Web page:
WFP’s food security analysis unit is using new remote mobile phone technologies to track how households are coping in the three worst Ebola-affected countries of West Africa.
People living in the Kailahun and Kenema districts– where most of Sierra Leone’s Ebola cases have been reported - are finding it harder to feed their families than people in other parts of the country and are resorting to more desperate measure to cope, according to a new survey by the World Food Programme.
The Sierra Leone survey is the first in a series of assessments being conducted with remote technologies in the three countries over the coming months.
A total of 850 people across Sierra Leone were questioned about their coping strategies regarding hunger – for example did they borrow food or borrow money to buy food, were they cutting down on meals – but also more generally about their livelihoods – were their income sources stable, were they working their farms, was the price of foods on local markets shifting.
More than 80 percent of people in the Eastern areas (Kailahun and Kenema) said they ate less expensive food, and 75 percent of them reported reducing the number of daily meals and serving smaller portions, indicating that the EVD outbreak has affected their food security. In a comprehensive 2010 survey the Eastern districts were more food-secure than other areas, but the remote survey results show that they now have the worst food-related coping indicators in the country.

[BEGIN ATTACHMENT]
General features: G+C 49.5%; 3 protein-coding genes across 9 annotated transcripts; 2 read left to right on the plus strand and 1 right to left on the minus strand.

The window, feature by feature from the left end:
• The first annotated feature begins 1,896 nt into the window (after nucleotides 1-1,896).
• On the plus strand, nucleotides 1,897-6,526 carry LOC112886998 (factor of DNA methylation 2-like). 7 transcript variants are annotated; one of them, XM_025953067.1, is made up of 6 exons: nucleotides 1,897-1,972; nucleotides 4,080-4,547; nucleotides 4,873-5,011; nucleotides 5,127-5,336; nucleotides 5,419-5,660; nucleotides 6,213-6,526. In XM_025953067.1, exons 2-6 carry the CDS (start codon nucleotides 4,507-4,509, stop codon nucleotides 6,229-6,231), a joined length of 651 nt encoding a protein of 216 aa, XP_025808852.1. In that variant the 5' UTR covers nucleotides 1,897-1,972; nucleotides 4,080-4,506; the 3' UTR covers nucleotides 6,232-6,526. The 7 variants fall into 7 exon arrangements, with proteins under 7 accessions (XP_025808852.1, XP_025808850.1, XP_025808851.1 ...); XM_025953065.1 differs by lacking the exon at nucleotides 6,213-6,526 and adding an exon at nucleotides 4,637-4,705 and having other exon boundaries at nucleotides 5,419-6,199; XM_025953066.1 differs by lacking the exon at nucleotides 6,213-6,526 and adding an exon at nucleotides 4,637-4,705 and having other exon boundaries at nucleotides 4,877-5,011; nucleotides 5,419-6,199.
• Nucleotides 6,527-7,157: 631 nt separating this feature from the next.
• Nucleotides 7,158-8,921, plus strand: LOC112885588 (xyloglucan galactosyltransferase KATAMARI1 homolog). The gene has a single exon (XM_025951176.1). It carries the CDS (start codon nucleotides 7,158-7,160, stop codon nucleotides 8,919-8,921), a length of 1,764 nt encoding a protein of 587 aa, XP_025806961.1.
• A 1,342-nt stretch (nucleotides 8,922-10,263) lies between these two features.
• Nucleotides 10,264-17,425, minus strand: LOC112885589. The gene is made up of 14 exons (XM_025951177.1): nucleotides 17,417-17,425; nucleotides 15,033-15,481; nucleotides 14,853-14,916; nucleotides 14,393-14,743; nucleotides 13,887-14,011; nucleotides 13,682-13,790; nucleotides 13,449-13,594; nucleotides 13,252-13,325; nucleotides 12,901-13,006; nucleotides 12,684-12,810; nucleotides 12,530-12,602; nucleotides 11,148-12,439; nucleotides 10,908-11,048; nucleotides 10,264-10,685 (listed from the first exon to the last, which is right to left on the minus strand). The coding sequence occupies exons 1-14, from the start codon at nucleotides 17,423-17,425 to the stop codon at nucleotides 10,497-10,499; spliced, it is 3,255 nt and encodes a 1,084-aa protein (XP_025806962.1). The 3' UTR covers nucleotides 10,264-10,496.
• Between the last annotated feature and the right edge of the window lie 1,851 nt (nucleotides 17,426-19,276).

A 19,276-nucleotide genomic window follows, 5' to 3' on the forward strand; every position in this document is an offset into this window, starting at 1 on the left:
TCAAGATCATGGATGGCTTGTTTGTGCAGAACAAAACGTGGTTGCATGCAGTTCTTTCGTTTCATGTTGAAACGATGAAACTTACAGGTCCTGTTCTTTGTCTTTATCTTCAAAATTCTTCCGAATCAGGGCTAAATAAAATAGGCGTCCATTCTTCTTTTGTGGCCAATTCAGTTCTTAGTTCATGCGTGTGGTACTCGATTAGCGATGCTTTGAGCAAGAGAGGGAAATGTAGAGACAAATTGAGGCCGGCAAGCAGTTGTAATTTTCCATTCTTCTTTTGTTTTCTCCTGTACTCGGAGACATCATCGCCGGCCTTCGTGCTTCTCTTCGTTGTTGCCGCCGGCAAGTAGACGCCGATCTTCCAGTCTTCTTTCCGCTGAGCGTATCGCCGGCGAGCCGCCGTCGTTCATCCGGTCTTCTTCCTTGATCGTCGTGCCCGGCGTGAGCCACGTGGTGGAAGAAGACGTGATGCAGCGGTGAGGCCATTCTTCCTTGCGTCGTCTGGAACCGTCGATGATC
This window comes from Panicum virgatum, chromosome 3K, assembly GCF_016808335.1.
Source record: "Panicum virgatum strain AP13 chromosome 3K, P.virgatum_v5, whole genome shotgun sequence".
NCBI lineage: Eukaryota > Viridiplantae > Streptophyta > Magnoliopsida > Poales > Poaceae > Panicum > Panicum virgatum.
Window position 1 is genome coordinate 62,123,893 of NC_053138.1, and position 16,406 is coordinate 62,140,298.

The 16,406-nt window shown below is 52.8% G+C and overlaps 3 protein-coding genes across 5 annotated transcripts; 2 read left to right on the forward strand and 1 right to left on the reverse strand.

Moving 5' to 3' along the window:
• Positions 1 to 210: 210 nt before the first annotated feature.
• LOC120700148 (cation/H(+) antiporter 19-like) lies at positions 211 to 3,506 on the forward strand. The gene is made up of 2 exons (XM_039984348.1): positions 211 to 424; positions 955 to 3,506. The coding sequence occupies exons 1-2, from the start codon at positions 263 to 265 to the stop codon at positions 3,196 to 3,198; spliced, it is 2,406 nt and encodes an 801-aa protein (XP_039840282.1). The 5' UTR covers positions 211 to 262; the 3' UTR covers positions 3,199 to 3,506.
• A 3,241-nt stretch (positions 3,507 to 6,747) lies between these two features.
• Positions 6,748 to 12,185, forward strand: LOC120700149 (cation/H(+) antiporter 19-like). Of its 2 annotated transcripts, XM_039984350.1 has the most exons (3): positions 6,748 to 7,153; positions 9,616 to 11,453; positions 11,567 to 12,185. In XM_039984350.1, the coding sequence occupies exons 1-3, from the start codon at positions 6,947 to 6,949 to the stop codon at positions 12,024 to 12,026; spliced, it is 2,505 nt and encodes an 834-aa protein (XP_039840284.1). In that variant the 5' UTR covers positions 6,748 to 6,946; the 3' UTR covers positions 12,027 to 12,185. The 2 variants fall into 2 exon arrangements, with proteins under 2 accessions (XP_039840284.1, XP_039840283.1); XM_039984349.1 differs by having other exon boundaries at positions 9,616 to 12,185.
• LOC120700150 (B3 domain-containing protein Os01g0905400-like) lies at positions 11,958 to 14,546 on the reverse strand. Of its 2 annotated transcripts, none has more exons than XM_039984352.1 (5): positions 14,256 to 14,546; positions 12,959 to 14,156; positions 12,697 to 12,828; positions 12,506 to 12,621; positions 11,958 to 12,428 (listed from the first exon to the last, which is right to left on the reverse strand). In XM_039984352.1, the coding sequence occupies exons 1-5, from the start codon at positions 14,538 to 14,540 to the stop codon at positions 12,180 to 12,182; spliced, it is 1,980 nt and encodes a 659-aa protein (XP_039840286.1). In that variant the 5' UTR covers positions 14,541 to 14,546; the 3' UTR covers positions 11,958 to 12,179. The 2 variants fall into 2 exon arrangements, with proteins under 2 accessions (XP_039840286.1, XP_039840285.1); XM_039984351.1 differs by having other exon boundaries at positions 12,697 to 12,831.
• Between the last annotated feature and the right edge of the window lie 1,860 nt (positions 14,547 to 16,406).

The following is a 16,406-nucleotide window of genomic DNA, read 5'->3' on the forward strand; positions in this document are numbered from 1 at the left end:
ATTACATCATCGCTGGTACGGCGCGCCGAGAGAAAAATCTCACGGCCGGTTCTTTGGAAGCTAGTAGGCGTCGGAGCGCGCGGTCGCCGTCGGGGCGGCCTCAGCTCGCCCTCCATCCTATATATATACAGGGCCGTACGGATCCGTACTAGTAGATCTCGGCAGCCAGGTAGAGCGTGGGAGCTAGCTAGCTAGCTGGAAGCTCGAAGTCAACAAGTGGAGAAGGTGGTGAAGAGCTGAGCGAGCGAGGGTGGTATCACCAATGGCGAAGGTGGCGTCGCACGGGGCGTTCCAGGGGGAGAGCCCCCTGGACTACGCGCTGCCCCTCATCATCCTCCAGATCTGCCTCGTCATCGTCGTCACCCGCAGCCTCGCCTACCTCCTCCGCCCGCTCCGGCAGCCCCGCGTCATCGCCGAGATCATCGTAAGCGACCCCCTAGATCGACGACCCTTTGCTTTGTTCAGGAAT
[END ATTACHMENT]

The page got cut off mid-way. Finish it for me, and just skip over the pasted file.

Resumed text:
‘We believe one of the reasons people in the East are struggling is that the rates for casual labourers are low and that seems to be driving down people’s food purchasing power,’ said Jean-Martin Bauer, a WFP food security analyst. The results showed that even in the breadbasket areas, the main source of food was markets, rather than household’s own production.
As Ebola has spread, many markets in rural areas have been closed.
The use of remote technology to collect data comes as WFP reviews its operations to reduce the risks posed by the Ebola outbreak to its own staff and partners.
A variety of technologies are being used in the three countries - from ‘robot calls’ to text message surveys where people respond by pressing the number that corresponds to their chosen option. In Sierra Leone the survey was sent to cell phone subscribers randomly by location, they answered a series of ten text messages by pressing a number.
“Another advantage of mobile data collection is that is it quicker than sending around teams to do face to face surveys around the country. In a public health emergency, where the situation of communities is changing by the week, this helps WFP have more timely information to shape our response,” said Bauer. “ We will be doing this each month to track the situation as it evolves,” he added.